If you knew Vaughn Spann nine years ago in Orange, New Jersey, you probably didn’t expect this. Then in high school, Spann was a track star, a varsity basketball player, and a science whiz on his way to Rutgers to study biology. He was always appreciative of art, but before his senior year, the only things he’d really draw were anime characters, which he’d discuss at length with his dorkier friends.
“I loved Pokémon, Digimon, Dragon Ball Z — I was that kid growing up,” says Spann. And he never really got over those interests. “If it’s late nights, I go on Adult Swim while everyone is sleeping and try to watch Dragon Ball GT or some shit. My wife is like, ‘You gotta do better.’”
Spann doesn’t follow sports or anime as devoutly as he once did. He is now 26 and married, a father of one child, with another on the way, and looking for real estate in Newark. He’s also one of the brightest new stars in the art world, with his work featured in publications including The New York Times and pieces selling for thousands of dollars.
Today he’s wearing a Pyer Moss tee — a mock neck reading “Stop calling 911 on the culture” — with tattooed arms on show. We’re eating fries in a Midtown bar and he’s pointing out the size of the salt grains. He can’t help but notice details. Although his path was an unlikely one, it somehow makes perfect sense that he’s accomplished what he has in such a short time.
At Rutgers Newark, the then-biology major took art classes under Denyse Thomasos, a Yale graduate who built a reputation in the art world for her semi-abstract paintings of prison systems. Her presence as a black woman of Trinidadian descent was deeply influential, and her belief in Spann drove him to change his major and pursue art full-time.
“She was the person who really pushed me and said, ‘Hey, you’re talented. Why don’t you work with me for a while? I went to Yale. I’ll be your advocate as a mentor and an artist,’” Spann explains.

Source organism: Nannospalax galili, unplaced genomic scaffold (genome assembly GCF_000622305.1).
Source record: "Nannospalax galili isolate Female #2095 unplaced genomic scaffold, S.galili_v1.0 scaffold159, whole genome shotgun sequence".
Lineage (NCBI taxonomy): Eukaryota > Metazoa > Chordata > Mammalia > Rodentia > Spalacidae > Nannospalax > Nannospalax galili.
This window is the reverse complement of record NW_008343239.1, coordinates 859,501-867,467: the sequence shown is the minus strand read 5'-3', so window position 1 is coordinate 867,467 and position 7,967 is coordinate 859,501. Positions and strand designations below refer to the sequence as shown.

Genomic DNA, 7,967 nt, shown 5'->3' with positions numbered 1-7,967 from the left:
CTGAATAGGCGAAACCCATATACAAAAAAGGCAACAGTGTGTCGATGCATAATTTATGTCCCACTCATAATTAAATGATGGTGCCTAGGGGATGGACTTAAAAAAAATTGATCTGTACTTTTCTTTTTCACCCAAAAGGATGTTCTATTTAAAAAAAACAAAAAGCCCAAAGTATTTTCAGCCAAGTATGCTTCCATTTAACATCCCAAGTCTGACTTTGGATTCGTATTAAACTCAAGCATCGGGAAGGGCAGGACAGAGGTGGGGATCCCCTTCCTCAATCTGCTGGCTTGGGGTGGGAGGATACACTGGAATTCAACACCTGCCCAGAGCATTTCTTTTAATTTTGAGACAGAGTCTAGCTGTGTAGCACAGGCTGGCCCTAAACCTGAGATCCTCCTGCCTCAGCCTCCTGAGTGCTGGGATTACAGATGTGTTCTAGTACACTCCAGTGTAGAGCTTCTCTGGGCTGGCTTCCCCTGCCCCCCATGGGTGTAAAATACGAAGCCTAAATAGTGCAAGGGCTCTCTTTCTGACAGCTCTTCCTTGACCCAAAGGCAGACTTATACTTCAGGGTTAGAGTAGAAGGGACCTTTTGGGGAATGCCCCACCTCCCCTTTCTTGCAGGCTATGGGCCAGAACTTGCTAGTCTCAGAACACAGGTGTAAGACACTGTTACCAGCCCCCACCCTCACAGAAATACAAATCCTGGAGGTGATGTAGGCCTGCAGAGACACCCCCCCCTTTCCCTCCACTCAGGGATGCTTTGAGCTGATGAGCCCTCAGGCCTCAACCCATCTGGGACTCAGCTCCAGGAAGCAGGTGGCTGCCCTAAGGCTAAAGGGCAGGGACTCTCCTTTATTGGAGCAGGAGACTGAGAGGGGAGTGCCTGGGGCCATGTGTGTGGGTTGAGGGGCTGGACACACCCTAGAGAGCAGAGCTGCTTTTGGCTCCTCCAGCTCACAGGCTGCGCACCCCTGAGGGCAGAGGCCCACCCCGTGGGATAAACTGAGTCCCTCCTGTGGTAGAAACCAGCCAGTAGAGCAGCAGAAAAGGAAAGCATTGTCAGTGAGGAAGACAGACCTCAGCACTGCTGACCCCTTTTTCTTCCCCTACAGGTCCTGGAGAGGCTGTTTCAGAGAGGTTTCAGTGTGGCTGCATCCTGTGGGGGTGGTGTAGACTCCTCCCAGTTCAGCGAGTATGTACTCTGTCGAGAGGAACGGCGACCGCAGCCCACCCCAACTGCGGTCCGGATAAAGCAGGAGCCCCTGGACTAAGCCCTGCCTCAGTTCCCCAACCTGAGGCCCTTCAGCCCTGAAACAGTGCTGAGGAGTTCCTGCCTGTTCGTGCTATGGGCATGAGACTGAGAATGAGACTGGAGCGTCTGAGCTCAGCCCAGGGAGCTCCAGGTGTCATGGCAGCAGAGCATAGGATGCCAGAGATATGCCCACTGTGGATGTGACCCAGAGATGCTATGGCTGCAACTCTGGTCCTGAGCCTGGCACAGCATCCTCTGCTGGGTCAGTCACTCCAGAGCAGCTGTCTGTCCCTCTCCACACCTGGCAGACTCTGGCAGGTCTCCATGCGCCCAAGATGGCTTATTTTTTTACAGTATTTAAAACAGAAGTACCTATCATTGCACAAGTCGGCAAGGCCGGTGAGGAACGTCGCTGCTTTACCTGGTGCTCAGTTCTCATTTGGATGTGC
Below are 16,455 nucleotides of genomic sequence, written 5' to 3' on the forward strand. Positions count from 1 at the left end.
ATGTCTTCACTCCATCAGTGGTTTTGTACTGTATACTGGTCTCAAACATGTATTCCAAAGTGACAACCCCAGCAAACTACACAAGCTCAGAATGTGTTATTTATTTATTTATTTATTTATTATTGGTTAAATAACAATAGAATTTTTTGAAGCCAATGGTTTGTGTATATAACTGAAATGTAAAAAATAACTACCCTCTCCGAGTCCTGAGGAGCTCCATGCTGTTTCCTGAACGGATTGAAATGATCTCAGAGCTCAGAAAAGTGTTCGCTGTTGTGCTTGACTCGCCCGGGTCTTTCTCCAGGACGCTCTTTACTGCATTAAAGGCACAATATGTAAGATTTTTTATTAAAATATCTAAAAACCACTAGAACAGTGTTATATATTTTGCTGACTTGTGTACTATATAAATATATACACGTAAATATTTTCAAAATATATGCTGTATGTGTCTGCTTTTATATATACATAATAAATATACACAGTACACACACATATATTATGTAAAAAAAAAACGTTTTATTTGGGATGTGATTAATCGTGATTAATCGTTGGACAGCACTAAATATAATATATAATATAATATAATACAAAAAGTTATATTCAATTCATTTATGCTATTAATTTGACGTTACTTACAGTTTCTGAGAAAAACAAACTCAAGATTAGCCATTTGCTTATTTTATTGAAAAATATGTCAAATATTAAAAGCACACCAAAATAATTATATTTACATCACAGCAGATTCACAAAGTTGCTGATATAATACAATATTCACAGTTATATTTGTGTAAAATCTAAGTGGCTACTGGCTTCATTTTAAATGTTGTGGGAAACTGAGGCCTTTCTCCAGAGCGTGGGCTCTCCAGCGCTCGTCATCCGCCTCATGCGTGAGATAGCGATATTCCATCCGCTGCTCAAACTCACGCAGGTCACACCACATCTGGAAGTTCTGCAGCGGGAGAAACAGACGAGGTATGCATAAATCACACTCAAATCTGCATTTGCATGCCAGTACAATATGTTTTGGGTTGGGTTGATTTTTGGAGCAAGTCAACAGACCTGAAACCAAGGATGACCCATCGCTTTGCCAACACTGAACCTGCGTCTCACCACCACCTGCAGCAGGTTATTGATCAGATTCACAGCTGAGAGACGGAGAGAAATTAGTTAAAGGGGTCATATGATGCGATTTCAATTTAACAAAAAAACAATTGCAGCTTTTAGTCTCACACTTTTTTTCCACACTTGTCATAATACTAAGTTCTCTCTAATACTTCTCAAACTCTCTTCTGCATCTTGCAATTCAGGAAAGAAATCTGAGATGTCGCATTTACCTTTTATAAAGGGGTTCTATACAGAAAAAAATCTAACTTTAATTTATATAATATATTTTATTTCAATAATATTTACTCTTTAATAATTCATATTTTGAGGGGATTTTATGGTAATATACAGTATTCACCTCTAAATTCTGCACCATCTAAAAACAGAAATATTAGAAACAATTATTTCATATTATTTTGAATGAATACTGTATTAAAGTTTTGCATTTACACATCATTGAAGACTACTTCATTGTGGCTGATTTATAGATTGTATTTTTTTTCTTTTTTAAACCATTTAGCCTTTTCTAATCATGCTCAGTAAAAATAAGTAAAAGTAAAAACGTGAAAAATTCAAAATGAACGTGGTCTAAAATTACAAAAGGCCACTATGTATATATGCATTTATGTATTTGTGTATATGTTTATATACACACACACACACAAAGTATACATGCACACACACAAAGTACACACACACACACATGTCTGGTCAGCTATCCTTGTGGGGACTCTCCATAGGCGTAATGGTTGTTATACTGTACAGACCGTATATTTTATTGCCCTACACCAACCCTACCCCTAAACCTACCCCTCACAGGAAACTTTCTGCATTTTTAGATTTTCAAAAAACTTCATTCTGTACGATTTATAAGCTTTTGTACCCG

But after working with Spann for a year, Thomasos passed away without warning. She’d had an allergic reaction to a material used during a routine medical procedure. She was 47.
“It was a traumatic situation,” says Spann. “You go from having this belief in what you’re doing, and then you just fall on your ass.”
Spann took some time to recover and then continued his journey. “The great thing I took from that situation was to live life in a positive manner, to be extremely ambitious, to feel confident in who you are,” he says.
Meeting Thomasos, a successful black artist who believed in him, helped him to believe in himself. Spann notes how important her support was in a society where the dreams of black children are often quelled. “I feel like black folks in particular, we need to have a certain level of worldliness, too,” he says. “We need to embody a type of confidence in what we wanna pursue, even if it’s not traditional.”
Spann’s growing ambitions complemented his vast creativity. “I keep a journal of all the things I’ve put out into the world,” he says. “At some point, when I declared myself an artist, I said, ‘I wanna go to Yale.’ I put a status on Facebook.” And so it happened.